The next time someone tells me politics doesn't matter, I'm going to remind them about the debate over schooling this week.
Parent power, backed up by political campaigning, has produced a significant shift in Scottish government thinking.
Within a few days, the first minister described this "blended learning" approach as a "contingency" and said she'd move heaven and earth to reopen Scotland, especially schools.
In effect, the default became the back up plan.
In the middle of a pandemic, Nicola Sturgeon cannot and has not guaranteed schools will be back 100% after the summer holidays and that there will be no remote learning.
But it seems to me, that outcome - or something close to it - is now the goal. Expectations have been raised.
Achieving that would first of all require a continued suppression of coronavirus, towards which good progress is being made in Scotland.
It would also require a change to the 2m (6ft) rule on social distancing.
The rule has already been reduced to 1m (3ft) for pupils in Northern Ireland and the Scottish government has asked for fresh advice from its experts within two weeks.
Getting children back full time in August would also need acceptance from parents, teachers and their representatives.
The powerful EIS teachers' union, for instance, has made clear it will not compromise on safety and wants more teachers recruited.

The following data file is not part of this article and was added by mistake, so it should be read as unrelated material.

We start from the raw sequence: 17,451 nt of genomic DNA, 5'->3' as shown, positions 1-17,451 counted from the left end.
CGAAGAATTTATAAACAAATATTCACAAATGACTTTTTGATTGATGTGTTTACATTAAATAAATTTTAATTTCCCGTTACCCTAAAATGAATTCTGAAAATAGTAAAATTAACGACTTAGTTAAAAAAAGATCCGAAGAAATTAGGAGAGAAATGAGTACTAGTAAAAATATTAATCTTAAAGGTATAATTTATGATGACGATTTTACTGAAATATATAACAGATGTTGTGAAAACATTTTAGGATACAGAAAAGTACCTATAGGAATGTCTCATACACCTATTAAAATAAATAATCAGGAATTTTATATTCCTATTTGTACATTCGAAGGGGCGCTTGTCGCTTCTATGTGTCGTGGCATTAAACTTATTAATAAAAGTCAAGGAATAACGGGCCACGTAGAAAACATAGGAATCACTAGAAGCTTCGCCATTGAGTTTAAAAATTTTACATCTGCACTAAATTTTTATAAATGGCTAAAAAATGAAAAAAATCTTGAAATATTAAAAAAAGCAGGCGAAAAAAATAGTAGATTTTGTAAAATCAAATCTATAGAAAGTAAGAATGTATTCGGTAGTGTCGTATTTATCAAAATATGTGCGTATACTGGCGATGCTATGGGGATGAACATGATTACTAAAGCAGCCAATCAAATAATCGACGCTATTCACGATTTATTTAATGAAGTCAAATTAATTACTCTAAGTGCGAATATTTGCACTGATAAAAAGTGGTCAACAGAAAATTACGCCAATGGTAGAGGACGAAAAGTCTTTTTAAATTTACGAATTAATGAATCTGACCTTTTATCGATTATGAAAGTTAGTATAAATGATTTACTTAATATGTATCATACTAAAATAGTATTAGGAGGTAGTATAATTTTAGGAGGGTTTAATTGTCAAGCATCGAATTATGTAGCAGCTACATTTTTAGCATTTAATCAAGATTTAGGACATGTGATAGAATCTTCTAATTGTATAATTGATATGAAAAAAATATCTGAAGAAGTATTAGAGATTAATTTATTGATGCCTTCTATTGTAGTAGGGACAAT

32 separate plans
At this point, it's worth remembering that the delivery of school education is a local authority function. Councils need to be on board too.
As they have been developing 32 separate plans for blended learning, it has become clear that wide variation in classroom provision could result.
There was an outcry when it emerged Edinburgh's offer could include as little as one day a week in school for pupils, whereas other councils were aiming for two or more classroom days.
The first minister made clear one day a week would not be acceptable and promised to scrutinise council plans closely and consider setting minimum requirements.
She knows that the political reality is that if councils are perceived to under provide, the Scottish government will get at least some of the blame.
One way for ministers to avoid that and lots of wrangling with councils, is to strive to create conditions that minimise the need for blended earning.
As the first minister said at her coronavirus briefing on Friday: "If we can get to a point where we don't need it at all, of course we'd prefer that".
That preference or aspiration has still to be turned into a firm policy commitment and Nicola Sturgeon's political opponents will keep pressing her for that.
The decision by the UK government to target the full return of schools in England in September adds an extra dimension to the debate.
If anything like a full return in August is achieved, it may have knock-on effects for the broader easing of lockdown, with some other restrictions lasting longer.
Many would regard that as a price worth paying for the resumption of a more normal system of education and the chance to get back to work.
Others may require greater reassurance that arrangements are safe and any coronavirus cases in schools can be effectively contained.
But those who have raised their voices to argue for an improvement to the "blended learning" models that were emerging have changed the debate.
Political action, in this case, has mattered and it has made a difference.